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NPR

When A Country Defaults, Who Comes Knocking?

We all know what happens when individuals stop paying their bills. It's an onslaught of angry letters, pestering phone calls and bankruptcy paperwork. But what about when an entire country can't pay the bills? Argentina's default in 2001 is a nightmare scenario for lenders warily looking at Europe's crisis.
NPR

Caterpillar Fungus: The Viagra Of The Himalayas

It's known as the Viagra of the Himalayas, and it can cost as much as $50,000 a pound. The world's most expensive fungus is known in Tibetan as yartsa gunbu and has become a status symbol in China.
NPR

Classroom Computers, Another Legacy Of Steve Jobs

Apple helped pioneer the use of computers in schools back in the 1980s with the graphical interface of the Macintosh. These days, it's the iPad that's the hot trend in education and Jobs' education legacy is growing with the popularity of mobile devices in the classroom.
NPR

The Economic Reality Of Tough Immigration Laws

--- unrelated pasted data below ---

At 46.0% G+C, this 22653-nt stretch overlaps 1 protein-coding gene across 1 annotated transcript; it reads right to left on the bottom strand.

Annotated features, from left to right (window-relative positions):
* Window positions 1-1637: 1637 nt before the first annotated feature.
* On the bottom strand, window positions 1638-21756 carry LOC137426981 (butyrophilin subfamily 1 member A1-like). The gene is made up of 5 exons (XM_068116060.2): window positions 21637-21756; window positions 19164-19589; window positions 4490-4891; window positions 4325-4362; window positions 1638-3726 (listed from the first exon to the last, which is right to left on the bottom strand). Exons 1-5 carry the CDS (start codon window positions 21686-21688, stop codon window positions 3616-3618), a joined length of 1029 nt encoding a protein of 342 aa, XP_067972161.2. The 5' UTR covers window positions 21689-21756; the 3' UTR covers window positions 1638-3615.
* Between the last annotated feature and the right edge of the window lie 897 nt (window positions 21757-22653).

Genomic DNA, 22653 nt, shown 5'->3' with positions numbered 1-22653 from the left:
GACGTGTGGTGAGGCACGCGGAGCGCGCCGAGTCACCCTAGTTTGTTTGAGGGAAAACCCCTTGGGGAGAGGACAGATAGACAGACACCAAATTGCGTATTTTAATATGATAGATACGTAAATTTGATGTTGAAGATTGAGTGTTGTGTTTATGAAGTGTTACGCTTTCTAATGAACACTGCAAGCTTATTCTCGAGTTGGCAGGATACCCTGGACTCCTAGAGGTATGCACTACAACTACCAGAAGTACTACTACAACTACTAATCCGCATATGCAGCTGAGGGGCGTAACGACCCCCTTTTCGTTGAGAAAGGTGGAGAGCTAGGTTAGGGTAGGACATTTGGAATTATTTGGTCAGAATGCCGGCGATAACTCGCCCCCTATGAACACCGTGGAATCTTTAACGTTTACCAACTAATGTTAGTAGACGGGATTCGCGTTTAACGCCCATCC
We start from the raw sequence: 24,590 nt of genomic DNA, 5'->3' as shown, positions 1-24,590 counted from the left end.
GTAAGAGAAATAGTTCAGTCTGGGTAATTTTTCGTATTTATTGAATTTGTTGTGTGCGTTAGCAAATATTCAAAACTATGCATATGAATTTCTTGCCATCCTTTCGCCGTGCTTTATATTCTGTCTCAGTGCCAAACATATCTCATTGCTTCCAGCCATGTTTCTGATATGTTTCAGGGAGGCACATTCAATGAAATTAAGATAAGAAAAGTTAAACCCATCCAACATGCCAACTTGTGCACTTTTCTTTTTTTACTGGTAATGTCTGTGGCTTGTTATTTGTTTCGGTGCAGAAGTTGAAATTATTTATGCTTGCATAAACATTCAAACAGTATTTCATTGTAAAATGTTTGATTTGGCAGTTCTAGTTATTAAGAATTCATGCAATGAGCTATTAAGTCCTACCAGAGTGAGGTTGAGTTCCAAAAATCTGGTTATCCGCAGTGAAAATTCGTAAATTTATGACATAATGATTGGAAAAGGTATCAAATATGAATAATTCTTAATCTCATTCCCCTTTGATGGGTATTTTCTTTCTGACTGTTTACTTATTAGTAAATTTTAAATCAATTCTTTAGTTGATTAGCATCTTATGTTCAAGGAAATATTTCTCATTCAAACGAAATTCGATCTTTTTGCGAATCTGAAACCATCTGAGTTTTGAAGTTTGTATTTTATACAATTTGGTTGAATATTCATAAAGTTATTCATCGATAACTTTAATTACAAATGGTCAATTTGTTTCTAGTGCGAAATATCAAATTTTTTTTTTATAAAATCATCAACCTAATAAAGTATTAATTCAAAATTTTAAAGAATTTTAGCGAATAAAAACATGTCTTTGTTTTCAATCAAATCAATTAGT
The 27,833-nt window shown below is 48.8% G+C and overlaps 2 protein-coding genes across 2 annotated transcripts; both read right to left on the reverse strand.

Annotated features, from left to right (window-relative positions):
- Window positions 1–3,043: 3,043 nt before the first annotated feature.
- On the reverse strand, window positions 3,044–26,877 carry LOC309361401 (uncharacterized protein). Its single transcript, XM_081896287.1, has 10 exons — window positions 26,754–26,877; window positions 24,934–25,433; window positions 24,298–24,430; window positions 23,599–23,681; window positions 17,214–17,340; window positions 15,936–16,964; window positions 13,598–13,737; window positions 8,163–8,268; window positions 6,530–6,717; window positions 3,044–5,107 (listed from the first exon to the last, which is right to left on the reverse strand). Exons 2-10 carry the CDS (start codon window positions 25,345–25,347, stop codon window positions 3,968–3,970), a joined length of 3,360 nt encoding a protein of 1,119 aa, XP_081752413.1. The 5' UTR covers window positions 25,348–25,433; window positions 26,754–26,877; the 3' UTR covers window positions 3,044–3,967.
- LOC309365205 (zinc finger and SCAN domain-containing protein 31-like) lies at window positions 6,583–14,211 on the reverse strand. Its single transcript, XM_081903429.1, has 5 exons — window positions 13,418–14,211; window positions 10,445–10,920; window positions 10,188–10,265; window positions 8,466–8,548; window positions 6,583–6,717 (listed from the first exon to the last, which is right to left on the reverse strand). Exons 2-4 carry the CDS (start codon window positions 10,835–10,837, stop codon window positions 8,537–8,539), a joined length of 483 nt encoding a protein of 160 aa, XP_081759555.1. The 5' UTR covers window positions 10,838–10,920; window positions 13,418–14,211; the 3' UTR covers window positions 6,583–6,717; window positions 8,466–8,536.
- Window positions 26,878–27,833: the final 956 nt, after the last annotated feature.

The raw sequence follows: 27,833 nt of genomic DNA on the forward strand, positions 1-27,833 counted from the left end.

The immigration issue is often debated in terms of justice, rights and the protection of our borders, but there's a business story to be told as well. The question is: Can the U.S. economy really function without undocumented workers?
NPR

It's A Bloody Business, Being A Demon

It's haunted house season. Just who are these people who are willing to spend a whole month covered in fake blood, chasing kids in the dark?
NPR

A Look At The History Of Wall Street Protests

Guy Raz talks to Beverly Gage, associate professor of history at Yale University and author of the book The Day Wall Street Exploded: The Story of America in its First Age of Terror, about the history of protests on Wall Street.
NPR

After Jobs, Who Will Be Next American Visionary?

Steve Jobs helped build an iconic company and then transformed industry and popular culture, much like Thomas Edison or Walt Disney. They possessed qualities that set them apart from other tycoons of industry. Now that Jobs is gone, it may be decades before we see his like again.
NPR

Thought The Economy Was Tanking? Not So Fast

A few weeks ago, dismal economic reports seemed to be pointing to one conclusion: The economy was slipping into another recession. But new data, including Friday's report showing employers added 103,000 jobs in September, suggest the outlook may be somewhat better than many had thought.

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